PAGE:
Just a reminder of the point of Advent.
Today’s song is “Creator of the Stars of Night,” a translation of “Creator alme siderum.” Here is the University of Kentucky Chorale’s men singing it:
… and by Marty Haugen, with some new words:
A beautiful tune. This is another early Latin text translated in the 19th century by John M. Neale.
Creator of the stars of night,
Thy people’s everlasting light,
Jesu, Redeemer, save us all,
And hear Thy servants when they call.
Thou, grieving that the ancient curse
Should doom to death a universe,
Hast found the medicine, full of grace,
To save and heal a ruined race.
Thou cam’st, the Bridegroom of the bride,
As drew the world to evening-tide;
Proceeding from a virgin shrine,
The spotless Victim all divine.
At Whose dread Name, majestic now,
All knees must bend, all hearts must bow;
And things celestial Thee shall own,
And things terrestrial, Lord alone.
O Thou Whose coming is with dread
To judge and doom the quick and dead,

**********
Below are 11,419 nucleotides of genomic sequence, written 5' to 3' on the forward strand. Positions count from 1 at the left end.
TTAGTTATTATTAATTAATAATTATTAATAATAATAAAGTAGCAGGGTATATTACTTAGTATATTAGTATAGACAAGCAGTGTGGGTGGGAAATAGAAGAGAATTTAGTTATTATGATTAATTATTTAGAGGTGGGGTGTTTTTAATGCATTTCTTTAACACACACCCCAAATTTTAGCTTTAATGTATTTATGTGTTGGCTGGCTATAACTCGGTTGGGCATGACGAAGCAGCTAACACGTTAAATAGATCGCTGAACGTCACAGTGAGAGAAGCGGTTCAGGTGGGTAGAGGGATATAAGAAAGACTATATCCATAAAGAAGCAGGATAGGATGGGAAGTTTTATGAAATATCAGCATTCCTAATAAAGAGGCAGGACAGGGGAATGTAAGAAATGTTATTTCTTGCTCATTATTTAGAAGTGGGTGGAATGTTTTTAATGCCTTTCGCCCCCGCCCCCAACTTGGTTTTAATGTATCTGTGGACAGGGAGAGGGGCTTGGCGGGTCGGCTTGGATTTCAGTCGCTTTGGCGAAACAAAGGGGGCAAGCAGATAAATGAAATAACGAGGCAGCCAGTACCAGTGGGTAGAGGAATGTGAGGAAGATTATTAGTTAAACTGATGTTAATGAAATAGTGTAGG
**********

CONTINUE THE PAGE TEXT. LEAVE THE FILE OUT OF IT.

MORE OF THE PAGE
Preserve us, while we dwell below,
From every insult of the foe.
To God the Father, God the Son,
And God the Spirit, Three in One,
Laud, honor, might, and glory be
From age to age eternally.
Neale wrote “Good King Wenceslas,” but he is most known for the hundreds of hymns he translated and thus brought to life for ordinary people. He disapproved of a lot of the hymns that were popular at the time. He disapproved of the luxurious lifestyle of many in the church at the time, ignoring the poverty all around them. He also disapproved of elements of church architecture that seemed to him either to fail to revere God or to divide the rich from the poor… another failure to revere God.